“The performing arts have the ability to teach the viewer empathy by exploring the many facets of the human condition.”
What do Kiss Me Kate, Sweet Charity, Grey Gardens and La Cage aux Folles have in common? They are a sample of the musicals co-produced by Edwin Schloss, a Tony Award-winner and financial investor from New York, and a thoughtful member of our Friends Society.
Ever since he was a youngster, Ed loved the theater. He experienced his first production, Li’l Abner, at the age of six, and his family was fortunate to attend Broadway shows twice a month in New York City. Some of his favorites from the Golden Age of Broadway include: The King and I, My Fair Lady and West Side Story.
Ed’s passion for the performing arts extended into school. He received a Bachelor of Fine Arts from the University of North Carolina School of the Arts, where he majored in playwriting. After college, he ventured back to New York, where he had the privilege of working alongside his father, Walter Schloss, for 27 years at the investment firm of Walter & Edwin Schloss Associates. By day he was on Wall Street, but by night he was on Broadway passing performance notes as a “tweaker” to the lead producer on the various shows he was involved with. Eventually, Ed became a voting member of the Tony Awards and attended 40+ productions each season over a three-year term before having back surgery. That’s quite a commitment and love of the arts! Ed believes the performing arts play a significant role in promoting education and believes in the Foundation’s mission to support arts education. “Not everyone is good at school, and the performing arts allow students to expand their horizons and learn through art.”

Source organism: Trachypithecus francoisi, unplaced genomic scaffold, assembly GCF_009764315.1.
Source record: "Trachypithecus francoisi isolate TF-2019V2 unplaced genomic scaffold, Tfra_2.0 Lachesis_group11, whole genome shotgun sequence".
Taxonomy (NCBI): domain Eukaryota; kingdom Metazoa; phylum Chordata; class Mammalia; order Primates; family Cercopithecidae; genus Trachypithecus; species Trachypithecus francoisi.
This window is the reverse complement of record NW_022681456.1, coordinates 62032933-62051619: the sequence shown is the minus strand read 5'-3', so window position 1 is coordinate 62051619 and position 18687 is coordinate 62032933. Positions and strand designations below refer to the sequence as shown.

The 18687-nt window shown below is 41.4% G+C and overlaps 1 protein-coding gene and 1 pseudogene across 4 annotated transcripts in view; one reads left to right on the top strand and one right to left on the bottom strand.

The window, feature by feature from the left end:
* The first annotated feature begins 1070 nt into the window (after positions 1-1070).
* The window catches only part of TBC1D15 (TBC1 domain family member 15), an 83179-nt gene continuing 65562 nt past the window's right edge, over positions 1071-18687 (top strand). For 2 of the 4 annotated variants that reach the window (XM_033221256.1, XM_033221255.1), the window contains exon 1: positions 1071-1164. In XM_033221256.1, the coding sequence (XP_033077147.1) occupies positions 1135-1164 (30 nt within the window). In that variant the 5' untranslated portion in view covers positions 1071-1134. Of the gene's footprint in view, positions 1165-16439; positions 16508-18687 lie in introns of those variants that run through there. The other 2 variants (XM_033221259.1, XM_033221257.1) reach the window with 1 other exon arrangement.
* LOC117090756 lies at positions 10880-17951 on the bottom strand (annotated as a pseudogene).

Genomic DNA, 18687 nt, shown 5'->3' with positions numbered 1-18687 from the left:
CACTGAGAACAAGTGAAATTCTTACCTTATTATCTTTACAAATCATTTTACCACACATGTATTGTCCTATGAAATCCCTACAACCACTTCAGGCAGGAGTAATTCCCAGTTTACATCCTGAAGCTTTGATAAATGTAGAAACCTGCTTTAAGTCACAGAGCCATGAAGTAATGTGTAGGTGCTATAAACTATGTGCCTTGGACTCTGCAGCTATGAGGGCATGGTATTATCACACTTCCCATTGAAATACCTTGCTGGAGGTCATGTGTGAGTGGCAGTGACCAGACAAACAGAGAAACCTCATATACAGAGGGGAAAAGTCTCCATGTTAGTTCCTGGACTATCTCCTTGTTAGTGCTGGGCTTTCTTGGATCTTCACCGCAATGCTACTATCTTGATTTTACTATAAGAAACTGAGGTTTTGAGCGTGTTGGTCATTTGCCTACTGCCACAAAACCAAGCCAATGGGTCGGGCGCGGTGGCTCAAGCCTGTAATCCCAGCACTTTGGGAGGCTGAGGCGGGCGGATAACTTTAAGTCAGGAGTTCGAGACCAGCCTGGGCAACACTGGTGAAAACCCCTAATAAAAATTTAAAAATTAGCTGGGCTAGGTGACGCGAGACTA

Ed and his wife, Maureen, love Sarasota, and he credits John Ringling for creating a legacy where the arts and culture are the centerpieces of the community. Ed loves attending live performances at the Van Wezel Hall and invests in arts education through the Foundation’s Friends Society. He appreciates the added value and benefits that come with the membership, such as last-minute tickets or visiting with staff in the Founder’s Lounge. Although he misses attending live performances due to the pandemic, he believes in experiencing the arts online, so more people can take part and learn.
At 70 years old, Ed is back at playwriting, working on a piece called AESOP, a cautionary tale about a giving person who can’t say no. This tale is a perfect story for someone whose credo is “just be kind”.
PHOTO: Edwin and his family, daughters Katie and Emily, and wife, Maureen, the night he won an Tony Award for La Cage aux Folles.